Élisabeth was married exactly 350 years ago today, on October 26, 1671. It was a Monday. Was it a cool and blustery day, as late-October days are wont to be in Québec? Or was it unseasonably warm? What did she wear? Was there a celebratory meal afterwards? But most importantly, how did she feel about the man she was marrying, a man she had known for just a matter of weeks? Unfortunately, we have more questions than answers about this important day in Élisabeth’s life.
We do know that she was married in the village chapel of the Seigneurie de Beauport, a short walk from the house where she would live with her new husband, Jean de Rainville. The ceremony was presided over by a priest from the Seminary of Québec and witnessed by a handful of local notables, including a prominent member of the Juchereau family, the family that would soon govern the growing community at Beauport. From the hill on which the chapel stood, attendees could look across Beauport Bay and see smoke from the chimneys of Québec City, five kilometers to the south. With the leaves coming off the trees in late October, the view must have been magnificent. For Élisabeth, the view probably reinforced the reality of her situation: A newly arrived immigrant from France in a strange and wild colony, about to marry a man she didn’t know and to start a life she could not possibly comprehend. Sent by the King of France as part of the 1671 contingent of ‘the King’s Daughters,’ Élisabeth was here to people the colony.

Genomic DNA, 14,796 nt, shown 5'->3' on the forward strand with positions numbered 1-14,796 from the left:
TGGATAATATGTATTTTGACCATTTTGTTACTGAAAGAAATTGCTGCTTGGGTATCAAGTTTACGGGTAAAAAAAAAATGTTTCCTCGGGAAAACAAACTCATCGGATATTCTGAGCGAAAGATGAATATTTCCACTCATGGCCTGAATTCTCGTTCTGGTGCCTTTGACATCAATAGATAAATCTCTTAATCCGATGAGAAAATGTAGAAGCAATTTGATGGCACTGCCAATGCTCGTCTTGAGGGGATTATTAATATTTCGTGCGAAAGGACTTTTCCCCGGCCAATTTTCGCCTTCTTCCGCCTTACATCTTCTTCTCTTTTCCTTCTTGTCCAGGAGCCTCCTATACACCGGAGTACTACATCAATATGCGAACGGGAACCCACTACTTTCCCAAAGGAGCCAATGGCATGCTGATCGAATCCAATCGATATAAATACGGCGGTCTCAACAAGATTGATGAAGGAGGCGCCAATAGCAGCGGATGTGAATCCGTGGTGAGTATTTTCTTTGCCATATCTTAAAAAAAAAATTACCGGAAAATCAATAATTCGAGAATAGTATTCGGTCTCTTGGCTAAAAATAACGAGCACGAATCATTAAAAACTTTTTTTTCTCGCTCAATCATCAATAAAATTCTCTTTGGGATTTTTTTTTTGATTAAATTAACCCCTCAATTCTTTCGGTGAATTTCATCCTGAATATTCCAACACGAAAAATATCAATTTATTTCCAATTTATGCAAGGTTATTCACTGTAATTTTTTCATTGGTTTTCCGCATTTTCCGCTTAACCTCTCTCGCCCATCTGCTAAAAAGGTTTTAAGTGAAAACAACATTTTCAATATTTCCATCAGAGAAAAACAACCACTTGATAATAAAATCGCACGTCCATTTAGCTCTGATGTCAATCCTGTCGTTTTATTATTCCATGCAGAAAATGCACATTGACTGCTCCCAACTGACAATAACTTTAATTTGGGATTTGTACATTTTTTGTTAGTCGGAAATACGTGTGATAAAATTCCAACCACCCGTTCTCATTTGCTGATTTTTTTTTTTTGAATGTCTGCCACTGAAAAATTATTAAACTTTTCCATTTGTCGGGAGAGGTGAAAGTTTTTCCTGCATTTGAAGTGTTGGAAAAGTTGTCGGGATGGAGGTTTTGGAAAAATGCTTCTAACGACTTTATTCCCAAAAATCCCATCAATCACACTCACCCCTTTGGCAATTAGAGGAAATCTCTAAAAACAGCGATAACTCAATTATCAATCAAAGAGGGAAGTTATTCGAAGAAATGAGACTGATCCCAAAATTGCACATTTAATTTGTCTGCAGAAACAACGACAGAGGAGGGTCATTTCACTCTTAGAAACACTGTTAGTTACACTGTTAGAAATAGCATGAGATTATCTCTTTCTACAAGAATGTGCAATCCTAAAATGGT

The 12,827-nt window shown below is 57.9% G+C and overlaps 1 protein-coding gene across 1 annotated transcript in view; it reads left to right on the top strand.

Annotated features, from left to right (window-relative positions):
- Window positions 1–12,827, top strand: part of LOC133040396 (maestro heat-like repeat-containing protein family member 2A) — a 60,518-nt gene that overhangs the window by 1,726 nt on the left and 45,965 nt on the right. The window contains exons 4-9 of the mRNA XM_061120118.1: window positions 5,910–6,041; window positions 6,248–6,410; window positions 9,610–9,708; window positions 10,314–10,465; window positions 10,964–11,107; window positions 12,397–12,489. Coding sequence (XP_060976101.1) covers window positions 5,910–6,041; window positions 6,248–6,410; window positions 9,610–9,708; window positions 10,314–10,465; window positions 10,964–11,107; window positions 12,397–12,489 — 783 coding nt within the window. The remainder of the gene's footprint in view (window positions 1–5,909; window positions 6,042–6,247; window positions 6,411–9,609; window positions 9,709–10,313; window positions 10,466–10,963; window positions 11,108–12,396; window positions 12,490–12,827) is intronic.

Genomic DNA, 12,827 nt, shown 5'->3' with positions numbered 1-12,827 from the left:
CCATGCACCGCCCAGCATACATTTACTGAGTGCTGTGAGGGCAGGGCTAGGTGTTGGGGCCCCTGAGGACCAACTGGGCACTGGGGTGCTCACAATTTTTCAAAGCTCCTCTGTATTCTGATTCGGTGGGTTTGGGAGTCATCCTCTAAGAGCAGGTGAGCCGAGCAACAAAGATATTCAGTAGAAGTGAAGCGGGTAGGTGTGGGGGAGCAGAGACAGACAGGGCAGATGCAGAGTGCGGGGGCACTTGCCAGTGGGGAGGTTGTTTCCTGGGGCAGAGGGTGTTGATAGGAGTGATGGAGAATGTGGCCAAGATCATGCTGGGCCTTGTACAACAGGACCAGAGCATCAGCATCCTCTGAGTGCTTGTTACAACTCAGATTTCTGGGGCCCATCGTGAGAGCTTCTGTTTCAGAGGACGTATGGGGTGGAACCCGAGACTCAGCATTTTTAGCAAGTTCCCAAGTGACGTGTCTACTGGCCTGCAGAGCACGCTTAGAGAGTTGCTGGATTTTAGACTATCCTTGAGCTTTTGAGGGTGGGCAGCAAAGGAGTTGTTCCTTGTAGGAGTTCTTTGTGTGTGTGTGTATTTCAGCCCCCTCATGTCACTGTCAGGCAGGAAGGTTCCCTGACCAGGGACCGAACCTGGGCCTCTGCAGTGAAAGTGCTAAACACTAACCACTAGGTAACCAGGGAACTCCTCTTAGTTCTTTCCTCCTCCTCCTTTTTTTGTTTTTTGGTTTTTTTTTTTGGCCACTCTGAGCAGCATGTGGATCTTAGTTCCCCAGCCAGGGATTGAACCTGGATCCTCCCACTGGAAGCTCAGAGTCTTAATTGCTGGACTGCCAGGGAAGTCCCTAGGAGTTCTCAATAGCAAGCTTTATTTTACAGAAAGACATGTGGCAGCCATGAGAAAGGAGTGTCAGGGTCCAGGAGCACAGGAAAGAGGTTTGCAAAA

It must have been a frightening and disorienting experience to say the least, leaving the home she knew in France for an unknown life in the far-flung colony of Québec. Her disorientation would have been all the more acute given her place of birth. Élisabeth de Laguéripière was born in Paris, the largest city in Western Europe at the time. And she was from one of the most populous parishes in the city, St. Sulpice, on the Left Bank of the Seine. Growing up where she did, in the heart of the French capital in the middle of the 1600s, Élisabeth walked the same streets as Molière and the Marquise de Sévigné, Jean-Baptiste Lully and Louis XIV himself. Imagine the culture shock Élisabeth was experiencing as she walked to the chapel door in Beauport.
Of course, walking the same streets as the illuminati of seventeenth-century Paris did not put her in their unique and privileged world. Élisabeth was not well-educated; she could not sign her name to the marriage contract that decided her fate. She was not rich; the estimated value of her worldly belongings was above the average for the women who were recruited to come to New France, but she was able to contain all those belongings in a trunk that took the long ocean voyage with her. And, she appears to have been an orphan; historical records tell us that her father was dead and that her mother probably was as well.
Élisabeth was to live a long life in her new home near Québec City, and she certainly did her duty by the King. She gave birth to at least nine children, including twin boys in the spring of 1678. One of those boys would continue a line of Rainvilles whose name would evolve to become Renville, a name well known in the history of my home state of Minnesota. That line of Renvilles would also lead to the home of my dear friend in the suburbs of Minneapolis, a friend who is very proud of his Québec roots. Élisabeth could have had no idea on that day in late October of 1671 just how far her legacy would go.
Do you have a King’s Daughter in your family tree? Please tell us about her.